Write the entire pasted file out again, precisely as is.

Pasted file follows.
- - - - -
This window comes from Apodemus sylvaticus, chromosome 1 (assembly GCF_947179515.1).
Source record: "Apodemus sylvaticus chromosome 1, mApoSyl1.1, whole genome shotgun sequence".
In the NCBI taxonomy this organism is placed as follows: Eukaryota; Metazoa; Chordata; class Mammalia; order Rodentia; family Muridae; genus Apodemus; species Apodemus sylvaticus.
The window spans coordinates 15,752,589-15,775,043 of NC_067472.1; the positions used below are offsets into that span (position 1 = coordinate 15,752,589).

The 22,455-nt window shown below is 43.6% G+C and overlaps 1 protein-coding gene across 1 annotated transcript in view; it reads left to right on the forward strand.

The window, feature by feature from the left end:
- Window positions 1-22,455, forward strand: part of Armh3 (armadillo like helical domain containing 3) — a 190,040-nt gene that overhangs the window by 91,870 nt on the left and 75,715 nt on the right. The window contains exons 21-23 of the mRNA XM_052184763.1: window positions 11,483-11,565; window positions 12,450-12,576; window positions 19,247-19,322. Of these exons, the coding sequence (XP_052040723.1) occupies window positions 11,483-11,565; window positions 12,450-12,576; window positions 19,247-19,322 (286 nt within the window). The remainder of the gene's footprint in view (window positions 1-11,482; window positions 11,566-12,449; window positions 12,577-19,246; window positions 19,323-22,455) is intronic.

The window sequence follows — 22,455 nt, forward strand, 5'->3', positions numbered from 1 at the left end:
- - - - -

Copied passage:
This window comes from Apodemus sylvaticus, chromosome 1 (assembly GCF_947179515.1).
Source record: "Apodemus sylvaticus chromosome 1, mApoSyl1.1, whole genome shotgun sequence".
In the NCBI taxonomy this organism is placed as follows: Eukaryota; Metazoa; Chordata; class Mammalia; order Rodentia; family Muridae; genus Apodemus; species Apodemus sylvaticus.
The window spans coordinates 15,752,589-15,775,043 of NC_067472.1; the positions used below are offsets into that span (position 1 = coordinate 15,752,589).

The 22,455-nt window shown below is 43.6% G+C and overlaps 1 protein-coding gene across 1 annotated transcript in view; it reads left to right on the forward strand.

The window, feature by feature from the left end:
- Window positions 1-22,455, forward strand: part of Armh3 (armadillo like helical domain containing 3) — a 190,040-nt gene that overhangs the window by 91,870 nt on the left and 75,715 nt on the right. The window contains exons 21-23 of the mRNA XM_052184763.1: window positions 11,483-11,565; window positions 12,450-12,576; window positions 19,247-19,322. Of these exons, the coding sequence (XP_052040723.1) occupies window positions 11,483-11,565; window positions 12,450-12,576; window positions 19,247-19,322 (286 nt within the window). The remainder of the gene's footprint in view (window positions 1-11,482; window positions 11,566-12,449; window positions 12,577-19,246; window positions 19,323-22,455) is intronic.

The window sequence follows — 22,455 nt, forward strand, 5'->3', positions numbered from 1 at the left end: